Civets belong to a group of mammals that I hadn’t seen before. They are sometimes called civetcat, but personally I don’t really see a cat in them. They are also known for the special coffee which is made by giving a civet a certain coffee berry to eat. The pit that can be found at some point a while later in the civets poo apparently makes very tasty coffee… On Borneo a total of eight species occur and during my Borneo trip in October 2019 these animals were mostly a ‘bycatch’ for me while I was looking for cats. Since they are pretty cool mammals and I did manage to see five of the eight species: hereby a civet special!

Lobo del Rio

During my time in South-America there was another mammal that was high on my wish list: Giant Otter! It’s the largest otter in the world and since hadn’t seen any other in my life ever, it seemed nice to start with this one. In Tambopata I finally got the chance. Because I was asked at the last minute to help guide around some German tourists (hadn’t thought I would have to speak so much German in South-America), I also got the chance to search for them at a good spot. This was an oxbow lake called Triastianbatis where they were regularly seen. The tourists wanted to see them as well, so I could tag along!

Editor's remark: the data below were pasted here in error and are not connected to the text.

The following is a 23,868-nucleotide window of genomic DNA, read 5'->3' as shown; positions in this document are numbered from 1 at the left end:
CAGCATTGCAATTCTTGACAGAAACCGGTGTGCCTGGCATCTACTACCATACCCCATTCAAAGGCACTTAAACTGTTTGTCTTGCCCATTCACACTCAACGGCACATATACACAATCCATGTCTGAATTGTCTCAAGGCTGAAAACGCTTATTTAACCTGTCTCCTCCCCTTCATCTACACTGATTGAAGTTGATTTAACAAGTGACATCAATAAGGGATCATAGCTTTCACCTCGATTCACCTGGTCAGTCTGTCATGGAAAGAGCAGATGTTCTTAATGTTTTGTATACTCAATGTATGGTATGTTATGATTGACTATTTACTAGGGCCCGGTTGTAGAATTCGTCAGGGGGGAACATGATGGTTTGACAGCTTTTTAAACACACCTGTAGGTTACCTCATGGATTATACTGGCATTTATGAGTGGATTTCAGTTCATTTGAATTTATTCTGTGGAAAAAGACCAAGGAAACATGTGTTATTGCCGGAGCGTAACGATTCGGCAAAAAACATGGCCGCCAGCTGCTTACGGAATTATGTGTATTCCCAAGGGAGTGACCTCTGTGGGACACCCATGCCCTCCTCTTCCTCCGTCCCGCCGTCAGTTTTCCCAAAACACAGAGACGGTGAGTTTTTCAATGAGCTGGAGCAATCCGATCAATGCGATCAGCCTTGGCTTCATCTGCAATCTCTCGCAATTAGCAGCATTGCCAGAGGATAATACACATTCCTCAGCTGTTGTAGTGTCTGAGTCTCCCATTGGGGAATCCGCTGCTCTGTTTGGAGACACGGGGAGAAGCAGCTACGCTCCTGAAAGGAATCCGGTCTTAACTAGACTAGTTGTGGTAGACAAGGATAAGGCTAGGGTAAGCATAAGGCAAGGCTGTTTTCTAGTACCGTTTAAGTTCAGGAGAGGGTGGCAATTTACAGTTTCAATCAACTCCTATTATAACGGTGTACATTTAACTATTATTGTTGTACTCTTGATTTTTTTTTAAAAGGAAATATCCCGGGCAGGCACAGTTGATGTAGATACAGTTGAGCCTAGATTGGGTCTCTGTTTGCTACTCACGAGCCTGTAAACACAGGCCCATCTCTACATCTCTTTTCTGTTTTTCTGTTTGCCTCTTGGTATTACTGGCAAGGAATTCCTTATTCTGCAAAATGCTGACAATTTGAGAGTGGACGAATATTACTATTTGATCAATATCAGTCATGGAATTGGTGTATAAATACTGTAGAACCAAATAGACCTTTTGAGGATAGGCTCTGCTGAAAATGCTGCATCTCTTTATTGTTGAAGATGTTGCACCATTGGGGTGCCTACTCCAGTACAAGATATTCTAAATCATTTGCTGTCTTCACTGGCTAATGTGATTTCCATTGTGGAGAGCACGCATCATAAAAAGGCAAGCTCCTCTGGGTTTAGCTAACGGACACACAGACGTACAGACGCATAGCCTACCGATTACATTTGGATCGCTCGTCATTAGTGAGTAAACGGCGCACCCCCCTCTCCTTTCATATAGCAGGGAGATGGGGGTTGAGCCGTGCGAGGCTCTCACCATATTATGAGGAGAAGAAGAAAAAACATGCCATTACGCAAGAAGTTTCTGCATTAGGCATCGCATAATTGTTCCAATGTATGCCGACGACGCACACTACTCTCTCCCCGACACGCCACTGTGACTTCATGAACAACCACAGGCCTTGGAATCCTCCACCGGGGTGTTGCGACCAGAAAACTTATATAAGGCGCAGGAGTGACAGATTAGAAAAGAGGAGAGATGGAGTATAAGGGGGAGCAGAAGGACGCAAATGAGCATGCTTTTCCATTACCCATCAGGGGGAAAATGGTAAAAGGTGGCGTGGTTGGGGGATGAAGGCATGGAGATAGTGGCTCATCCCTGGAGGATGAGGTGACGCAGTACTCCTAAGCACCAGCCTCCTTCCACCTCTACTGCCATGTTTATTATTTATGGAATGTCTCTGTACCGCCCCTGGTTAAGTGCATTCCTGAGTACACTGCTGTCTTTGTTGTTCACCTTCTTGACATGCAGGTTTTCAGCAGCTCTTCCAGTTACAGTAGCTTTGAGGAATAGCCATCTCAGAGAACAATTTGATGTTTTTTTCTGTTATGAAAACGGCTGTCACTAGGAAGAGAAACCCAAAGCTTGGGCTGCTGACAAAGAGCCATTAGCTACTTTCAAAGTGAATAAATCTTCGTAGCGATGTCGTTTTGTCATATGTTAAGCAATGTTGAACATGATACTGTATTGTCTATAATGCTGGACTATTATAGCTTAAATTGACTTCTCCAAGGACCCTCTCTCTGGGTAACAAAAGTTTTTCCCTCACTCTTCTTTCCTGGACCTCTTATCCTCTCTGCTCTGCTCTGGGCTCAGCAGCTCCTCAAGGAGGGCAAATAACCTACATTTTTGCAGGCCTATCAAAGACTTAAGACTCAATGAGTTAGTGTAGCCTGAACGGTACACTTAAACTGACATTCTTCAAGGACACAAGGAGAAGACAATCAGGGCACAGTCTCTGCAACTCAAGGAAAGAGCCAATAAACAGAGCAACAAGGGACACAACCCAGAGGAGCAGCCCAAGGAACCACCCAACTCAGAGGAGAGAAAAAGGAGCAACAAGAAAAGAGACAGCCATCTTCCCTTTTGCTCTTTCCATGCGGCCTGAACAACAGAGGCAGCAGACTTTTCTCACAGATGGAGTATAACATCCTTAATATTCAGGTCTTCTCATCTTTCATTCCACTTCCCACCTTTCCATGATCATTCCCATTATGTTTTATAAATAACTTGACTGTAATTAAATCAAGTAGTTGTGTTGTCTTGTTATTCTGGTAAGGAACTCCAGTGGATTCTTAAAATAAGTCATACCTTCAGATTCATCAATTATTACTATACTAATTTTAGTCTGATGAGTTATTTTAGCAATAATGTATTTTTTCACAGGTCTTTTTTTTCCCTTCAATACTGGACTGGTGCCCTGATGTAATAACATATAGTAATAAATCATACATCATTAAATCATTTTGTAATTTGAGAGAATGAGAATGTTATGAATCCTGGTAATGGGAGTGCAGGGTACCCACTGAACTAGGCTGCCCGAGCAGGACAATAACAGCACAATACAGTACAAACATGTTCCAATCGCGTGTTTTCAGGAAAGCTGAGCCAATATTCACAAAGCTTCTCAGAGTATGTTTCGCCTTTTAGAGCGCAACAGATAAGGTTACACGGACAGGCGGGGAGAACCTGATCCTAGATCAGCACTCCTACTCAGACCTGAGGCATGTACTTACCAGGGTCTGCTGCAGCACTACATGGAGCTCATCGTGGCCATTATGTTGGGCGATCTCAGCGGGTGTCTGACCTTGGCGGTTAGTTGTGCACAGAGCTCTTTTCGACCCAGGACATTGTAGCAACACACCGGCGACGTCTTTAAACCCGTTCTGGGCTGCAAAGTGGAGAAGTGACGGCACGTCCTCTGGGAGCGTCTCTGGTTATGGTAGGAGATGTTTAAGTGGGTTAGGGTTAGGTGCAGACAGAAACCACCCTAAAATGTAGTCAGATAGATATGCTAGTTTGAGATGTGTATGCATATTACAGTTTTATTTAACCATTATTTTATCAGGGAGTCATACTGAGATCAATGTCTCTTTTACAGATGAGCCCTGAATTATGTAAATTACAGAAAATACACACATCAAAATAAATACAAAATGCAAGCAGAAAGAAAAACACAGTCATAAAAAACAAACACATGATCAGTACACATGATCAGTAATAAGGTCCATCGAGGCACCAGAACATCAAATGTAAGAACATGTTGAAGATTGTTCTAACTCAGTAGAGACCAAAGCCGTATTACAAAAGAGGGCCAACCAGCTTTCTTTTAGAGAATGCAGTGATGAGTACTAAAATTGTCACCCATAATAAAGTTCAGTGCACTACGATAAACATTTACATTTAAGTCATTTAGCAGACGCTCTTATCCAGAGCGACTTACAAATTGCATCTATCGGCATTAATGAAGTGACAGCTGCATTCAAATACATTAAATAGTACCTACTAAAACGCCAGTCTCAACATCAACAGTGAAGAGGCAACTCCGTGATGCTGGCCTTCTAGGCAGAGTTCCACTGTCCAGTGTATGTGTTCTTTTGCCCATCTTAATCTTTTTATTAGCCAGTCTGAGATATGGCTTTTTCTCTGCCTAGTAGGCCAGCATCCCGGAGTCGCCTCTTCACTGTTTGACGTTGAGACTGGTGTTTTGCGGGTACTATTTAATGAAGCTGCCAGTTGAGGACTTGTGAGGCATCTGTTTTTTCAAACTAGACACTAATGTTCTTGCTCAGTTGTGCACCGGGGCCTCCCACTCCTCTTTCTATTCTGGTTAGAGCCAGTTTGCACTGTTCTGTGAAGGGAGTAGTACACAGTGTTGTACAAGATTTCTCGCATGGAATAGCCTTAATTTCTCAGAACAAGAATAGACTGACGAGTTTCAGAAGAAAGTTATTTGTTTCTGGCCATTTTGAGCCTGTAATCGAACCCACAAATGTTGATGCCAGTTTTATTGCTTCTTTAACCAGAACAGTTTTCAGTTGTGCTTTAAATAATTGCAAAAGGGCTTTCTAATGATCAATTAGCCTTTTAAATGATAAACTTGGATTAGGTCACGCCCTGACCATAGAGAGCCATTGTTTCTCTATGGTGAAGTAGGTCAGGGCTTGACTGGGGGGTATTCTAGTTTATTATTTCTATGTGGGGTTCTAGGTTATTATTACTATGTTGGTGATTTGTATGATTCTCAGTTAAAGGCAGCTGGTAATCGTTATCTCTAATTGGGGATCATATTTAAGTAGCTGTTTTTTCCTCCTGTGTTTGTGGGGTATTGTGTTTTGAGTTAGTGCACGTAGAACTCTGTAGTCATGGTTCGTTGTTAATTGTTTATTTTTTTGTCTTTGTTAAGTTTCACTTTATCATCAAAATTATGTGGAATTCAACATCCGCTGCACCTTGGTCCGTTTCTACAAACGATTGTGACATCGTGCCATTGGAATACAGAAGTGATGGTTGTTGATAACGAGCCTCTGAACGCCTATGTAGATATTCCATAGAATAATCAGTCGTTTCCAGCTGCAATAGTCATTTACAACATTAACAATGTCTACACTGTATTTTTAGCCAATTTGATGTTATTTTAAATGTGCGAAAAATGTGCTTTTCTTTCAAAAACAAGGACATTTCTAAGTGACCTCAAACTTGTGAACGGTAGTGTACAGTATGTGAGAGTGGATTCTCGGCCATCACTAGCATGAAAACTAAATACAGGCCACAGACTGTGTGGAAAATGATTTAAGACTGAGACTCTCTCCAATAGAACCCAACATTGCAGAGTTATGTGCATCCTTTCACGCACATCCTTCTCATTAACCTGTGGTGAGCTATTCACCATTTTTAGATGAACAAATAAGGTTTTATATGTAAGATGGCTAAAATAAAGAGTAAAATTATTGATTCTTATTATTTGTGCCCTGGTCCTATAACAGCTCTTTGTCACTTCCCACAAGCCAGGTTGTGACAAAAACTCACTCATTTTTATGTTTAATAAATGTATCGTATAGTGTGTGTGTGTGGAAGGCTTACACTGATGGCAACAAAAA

Monkeys of Tambopata

After Bolivia I went to Peru. First I spent two weeks at a language school in Cusco to learn Spanish and after that I went for three weeks into the Tambopata park in order to see as many animals as possible. My goal was to see at least one new wild cat, but sadly I did not succeed. Fortunately there were many other beautiful mammals to see: monkeys for instance!

An encounter with a pair of South-American Grey Foxes

Torres del Paine National Park is known for it’s Puma’s. Naturally they are the stars of the Park, but there are more nice animals to see! When we were walking around there we encountered a pair of South-American Grey Foxes. These foxes are pretty common in Patagonia, but they still look very nice! We had them in beautiful light too. I took a lot of pictures….

Elephants

Before I went to Africa, Elephants didn’t do much for me. Of course the Elephant is a colossal animal with a trunk and tusks and those are all points in its favour, but I just wasn’t feeling very excited about them. The first Elephant I ever saw was a worn out female that was spending the last years of her life in Okavango. Pretty cool of course, to see your first Elephant, but still it didn’t really change my mind about Elephants. Then I watched how they behave together.